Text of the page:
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TEXT: Luke 5:27-32
SUBJECT: Luke #15: Friend of Sinners-But Not of Sin
Today, with the blessing of the Holy Spirit, we'll continue our study of Luke's Gospel. The book was written to increase our knowledge of the Lord Jesus Christ and to confirm our faith in Him. Luke does both by telling stories.
When I was a young man, I heard a preacher attack story-telling in favor of systematic theology or doctrinal preaching. I was very impressed at the time, but the more I thought about what he said, the less I liked it. If story-telling is such a waste of time-I wondered--why does God spend so much time doing it?
The answer is an easy one: story-telling is not a waste of time. In fact, it is God's preferred way of teaching His people. The stories are not full of hidden meanings or mysterious symbols, but speak for themselves. What they chiefly do is to tell us Who the Lord is and what He is-to us.
We'll get to these things shortly, but first the story.
Luke doesn't tell us exactly where and when the story takes place, but if you check Matthew and Mark, you'll find out it occurred in the first year of the Lord's public life, near the Sea of Galilee in a village called Capernaum.
Thus far, the Lord has not stirred up the bitter hatred that would finally crucify Him. But He's moving in that direction. Last time, He forgave a man his sins against God. That opened a wound in the Pharisees' proud soul.
And now.He's going to rub salt in it.
It starts with a man called Levi, whose other name is Matthew. He is collecting taxes for King Herod and the Roman Empire.
The tax collectors were notorious for their crookedness and brutality. But Levi is more than your run-of-the-mill publican. He's what the Jews called a Moksha. Alfred Edersheim tells us what these men did-and how they did it,
"There was a tax and duty upon all imports and exports; on all that was bought and sold; bridge-money, road- money, harbor dues, town dues, etc. They could find a name for every king of exaction, such as on axles, wheels, pack animals, pedestrians, roads, highways; on admissions to markets; on carrier, bridges, ships and wharves; on crossing rivers and dams; on licences and so on. "But this was nothing compared to the vexation of being constantly stopped on the journey, having to unload all one's pack animals, when every bale and package was opened, and the contents tumbled about, private letters opened, and the Moksha ruled supreme in his insolence and greed".
They taxed everything-buying, selling, and bartering. They taxed the produce you brought to market-and the wagon you carried it in. They taxed your fishing nets and the fish you caught with them. And, unlike our taxes-which are mostly hidden, the publicans were in your face about it!
Because of the kind of men they were, the Publicans were universally hated and excluded from the social and religious life of Israel.
Levi is no exception. In every bad book or movie, you'll always find a prostitute or a thief with a heart of gold. He's trapped in the work; she's fallen into it to support her family; and so on. Good people doing bad things-that's what books say.
But life rarely does. There's nothing in the Bible to make you think Levi was a good man. He wasn't. He was like all the rest of them-a bully, a liar, a thief, a traitor, and an apostate!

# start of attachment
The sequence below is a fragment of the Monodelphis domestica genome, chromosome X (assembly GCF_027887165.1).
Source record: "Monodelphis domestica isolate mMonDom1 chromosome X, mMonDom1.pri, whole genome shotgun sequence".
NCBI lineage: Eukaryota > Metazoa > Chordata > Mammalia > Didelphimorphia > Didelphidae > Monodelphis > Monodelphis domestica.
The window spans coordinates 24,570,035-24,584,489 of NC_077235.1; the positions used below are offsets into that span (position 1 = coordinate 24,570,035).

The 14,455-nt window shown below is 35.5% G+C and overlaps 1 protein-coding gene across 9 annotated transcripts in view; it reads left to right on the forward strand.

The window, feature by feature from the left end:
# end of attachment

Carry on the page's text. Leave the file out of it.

When the Lord sees the man sitting in his tollbooth, he stops and says something to him, "Follow Me".
Levi must have been shocked by what he heard. In all his life, he had never heard a kind word from a fellow Jew. They had told him where to go, but no one had ever invited him to go with me.
But the Lord does. And Levi obeys. "He left all, rose up, and followed Him".
The old crook is a new creature in Christ. The man who once lived for money, will now serve the One who has "nowhere to lay His head". One Word has made the Publican into a Disciple.
And why wouldn't it? The Word that once created the universe has lost none of its power! If the Word of Christ can cast out demons and heal leprosy and raise the dead, even, it can change sinners into saints.
"The Law of the Lord is perfect, converting the soul".
If Levi has found a friend in Christ, the first thing he wants to do is to introduce Him to others. So that very night, he threw a dinner party for the Lord Jesus. He invited his friends, all of whom were lowlifes of one kind or another. They must have had a splendid time.
But not everyone did. There were some party-crashers that night-and they weren't so happy. They were the scribes and the Pharisees.
They wondered how the Lord-who was supposedly a righteous man-could spend time with "publicans and sinners". They put the question to the disciples, but, evidently, they didn't know how to answer it. But the Lord sure did,
"Those who are well have no need of a physician, but those who are sick".
Doctors go to the sick because they're needed there. In the same way, Christ "Did not come to call the righteous, but sinners to repentance".
The word, righteous is used ironically-no one is righteous, of course. But the scribes and Pharisees thought they were-or, at least, would be if they tried hard enough.
But the publicans and sinners knew better. They knew they were rotten to the core and had no hope of being saved-unless God did it Himself!
That's why they flocked to the Lord Jesus-and why He was so happy to have them!
"Foul I to the fountain fly, wash me, Savior, or I die".
When the scribes and Pharisees called Him "A Friend of Sinners", they meant it as an insult. But anyone who knows the plague of his own heart turns it into a praise. We're grateful that The Holy One of Israel is not holier than thou-that "This man receives sinners".
Including the really bad ones.
That's the story. And here's the message: Jesus Christ is the friend of sinners-but not the friend of sin.
The first part is quite encouraging: Though many people are too good for Christ, no one is too bad for Him. If you feel bad about yourself today-I mean really bad-you have a friend in Jesus Christ.